As one nears the end of Beowulf, it becomes clear that Beowulf's real enemy is not some monster lurking in the murky waters of the sea, nor a vengeful mother wanting to defend her murderous son's death, and especially not some fire breathing dragon waiting in the dark shadows of a cave. Many persons or things seem to be causes of Beowulf's death. However, if we were to closely examine the entirety of the legend, Beowulf's descent into death begins shortly after his defeat of Grendel. Beowulf's real enemy seems to exist within himself as two obsessions: to be the best man of his time and to be absolutely loyal to his lord and his people. Beowulf's only vice, was his greatest virtue, the virtue of loyalty.
There is a web drawn around Beowulf, a web that connects his greatest virtues and personality traits to his being: loyalty, charisma, strength, and ambition.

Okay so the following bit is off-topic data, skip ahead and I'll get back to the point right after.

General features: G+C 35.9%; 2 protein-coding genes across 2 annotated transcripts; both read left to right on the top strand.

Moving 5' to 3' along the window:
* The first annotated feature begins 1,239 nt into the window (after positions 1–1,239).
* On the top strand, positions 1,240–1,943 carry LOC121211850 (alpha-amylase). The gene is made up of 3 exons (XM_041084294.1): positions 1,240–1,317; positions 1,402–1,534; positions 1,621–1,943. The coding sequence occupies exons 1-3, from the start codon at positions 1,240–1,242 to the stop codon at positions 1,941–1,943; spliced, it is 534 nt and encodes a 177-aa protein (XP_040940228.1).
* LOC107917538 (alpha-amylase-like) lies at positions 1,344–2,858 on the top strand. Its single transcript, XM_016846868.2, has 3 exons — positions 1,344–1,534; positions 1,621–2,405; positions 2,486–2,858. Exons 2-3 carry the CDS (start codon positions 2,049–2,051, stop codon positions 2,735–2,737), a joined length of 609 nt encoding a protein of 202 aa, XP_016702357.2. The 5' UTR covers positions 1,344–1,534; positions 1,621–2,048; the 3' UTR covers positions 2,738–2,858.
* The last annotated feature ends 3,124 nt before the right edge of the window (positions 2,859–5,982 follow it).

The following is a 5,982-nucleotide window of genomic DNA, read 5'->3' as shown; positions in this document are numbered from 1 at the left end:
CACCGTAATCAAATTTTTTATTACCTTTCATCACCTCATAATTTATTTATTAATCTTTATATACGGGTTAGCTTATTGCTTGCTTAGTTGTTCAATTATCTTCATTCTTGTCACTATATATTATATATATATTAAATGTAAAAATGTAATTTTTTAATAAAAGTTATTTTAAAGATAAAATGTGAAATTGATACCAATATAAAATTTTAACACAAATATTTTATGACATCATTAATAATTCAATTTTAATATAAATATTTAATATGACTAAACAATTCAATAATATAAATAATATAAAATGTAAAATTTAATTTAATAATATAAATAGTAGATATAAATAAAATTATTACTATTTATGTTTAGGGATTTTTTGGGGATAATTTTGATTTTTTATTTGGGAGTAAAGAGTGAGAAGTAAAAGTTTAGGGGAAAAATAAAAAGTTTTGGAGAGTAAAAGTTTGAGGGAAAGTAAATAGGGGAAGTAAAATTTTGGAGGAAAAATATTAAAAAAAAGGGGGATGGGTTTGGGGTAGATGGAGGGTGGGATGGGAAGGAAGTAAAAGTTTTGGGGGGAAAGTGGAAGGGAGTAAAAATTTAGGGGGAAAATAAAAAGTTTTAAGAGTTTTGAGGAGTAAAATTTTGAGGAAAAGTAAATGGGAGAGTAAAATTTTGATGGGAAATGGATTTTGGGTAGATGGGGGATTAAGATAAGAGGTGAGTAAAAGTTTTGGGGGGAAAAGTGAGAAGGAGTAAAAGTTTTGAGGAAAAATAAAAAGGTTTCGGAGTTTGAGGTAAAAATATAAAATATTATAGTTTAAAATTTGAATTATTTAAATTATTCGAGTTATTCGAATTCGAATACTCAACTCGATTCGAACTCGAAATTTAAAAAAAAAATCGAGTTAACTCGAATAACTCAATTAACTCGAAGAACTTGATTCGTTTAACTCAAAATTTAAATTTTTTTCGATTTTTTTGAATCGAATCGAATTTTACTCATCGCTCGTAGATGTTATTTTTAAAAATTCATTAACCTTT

All great characteristics of Beowulf, but the one trait that is most evident is Beowulf's striving to be the best. Beowulf often boasts about his great accomplishments before going into war, or a duel, reminding everyone of all that he had done, so to put their fears of failure at rest. Now all that remains of those duels is the memory of his arms raised high in the air: all his followers chanting his name. Beowulf enters many battles and wars on the negative side, and always are the battles exited victorious.
In the last battle that the mighty Beowulf enters, we see his enemy for all he is. "The lord of Geats/ unburdened his breast and broke out/ in a storm of anger" (Lines 2550-2552). In this section, we see Beowulf demonstrating such anger, that the patriarch of...